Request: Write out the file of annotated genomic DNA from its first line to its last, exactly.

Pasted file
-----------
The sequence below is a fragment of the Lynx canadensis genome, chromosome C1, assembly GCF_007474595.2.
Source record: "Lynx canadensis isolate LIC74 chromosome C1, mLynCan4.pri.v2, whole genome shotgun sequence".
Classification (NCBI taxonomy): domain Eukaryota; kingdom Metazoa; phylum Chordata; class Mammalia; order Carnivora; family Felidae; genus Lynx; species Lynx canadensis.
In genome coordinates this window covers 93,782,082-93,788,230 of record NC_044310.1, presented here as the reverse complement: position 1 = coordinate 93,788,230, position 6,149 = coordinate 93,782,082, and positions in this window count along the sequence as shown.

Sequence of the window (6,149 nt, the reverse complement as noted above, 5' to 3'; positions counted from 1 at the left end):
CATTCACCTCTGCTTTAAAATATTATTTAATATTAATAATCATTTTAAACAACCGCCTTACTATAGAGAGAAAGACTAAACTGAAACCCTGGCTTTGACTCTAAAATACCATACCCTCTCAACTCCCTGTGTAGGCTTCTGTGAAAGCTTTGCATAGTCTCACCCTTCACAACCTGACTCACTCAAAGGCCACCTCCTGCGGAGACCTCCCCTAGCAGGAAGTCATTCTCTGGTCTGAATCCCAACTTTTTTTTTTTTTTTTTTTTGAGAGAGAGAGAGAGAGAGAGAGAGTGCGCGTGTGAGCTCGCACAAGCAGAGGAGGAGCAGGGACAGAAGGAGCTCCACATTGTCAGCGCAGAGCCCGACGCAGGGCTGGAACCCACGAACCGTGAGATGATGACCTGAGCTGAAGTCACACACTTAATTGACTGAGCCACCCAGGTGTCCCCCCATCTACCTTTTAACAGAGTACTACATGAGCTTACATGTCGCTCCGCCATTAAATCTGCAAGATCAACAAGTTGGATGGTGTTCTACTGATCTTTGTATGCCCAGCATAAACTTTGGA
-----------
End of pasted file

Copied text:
The sequence below is a fragment of the Lynx canadensis genome, chromosome C1, assembly GCF_007474595.2.
Source record: "Lynx canadensis isolate LIC74 chromosome C1, mLynCan4.pri.v2, whole genome shotgun sequence".
Classification (NCBI taxonomy): domain Eukaryota; kingdom Metazoa; phylum Chordata; class Mammalia; order Carnivora; family Felidae; genus Lynx; species Lynx canadensis.
In genome coordinates this window covers 93,782,082-93,788,230 of record NC_044310.1, presented here as the reverse complement: position 1 = coordinate 93,788,230, position 6,149 = coordinate 93,782,082, and positions in this window count along the sequence as shown.

Sequence of the window (6,149 nt, the reverse complement as noted above, 5' to 3'; positions counted from 1 at the left end):
CATTCACCTCTGCTTTAAAATATTATTTAATATTAATAATCATTTTAAACAACCGCCTTACTATAGAGAGAAAGACTAAACTGAAACCCTGGCTTTGACTCTAAAATACCATACCCTCTCAACTCCCTGTGTAGGCTTCTGTGAAAGCTTTGCATAGTCTCACCCTTCACAACCTGACTCACTCAAAGGCCACCTCCTGCGGAGACCTCCCCTAGCAGGAAGTCATTCTCTGGTCTGAATCCCAACTTTTTTTTTTTTTTTTTTTTGAGAGAGAGAGAGAGAGAGAGAGAGTGCGCGTGTGAGCTCGCACAAGCAGAGGAGGAGCAGGGACAGAAGGAGCTCCACATTGTCAGCGCAGAGCCCGACGCAGGGCTGGAACCCACGAACCGTGAGATGATGACCTGAGCTGAAGTCACACACTTAATTGACTGAGCCACCCAGGTGTCCCCCCATCTACCTTTTAACAGAGTACTACATGAGCTTACATGTCGCTCCGCCATTAAATCTGCAAGATCAACAAGTTGGATGGTGTTCTACTGATCTTTGTATGCCCAGCATAAACTTTGGA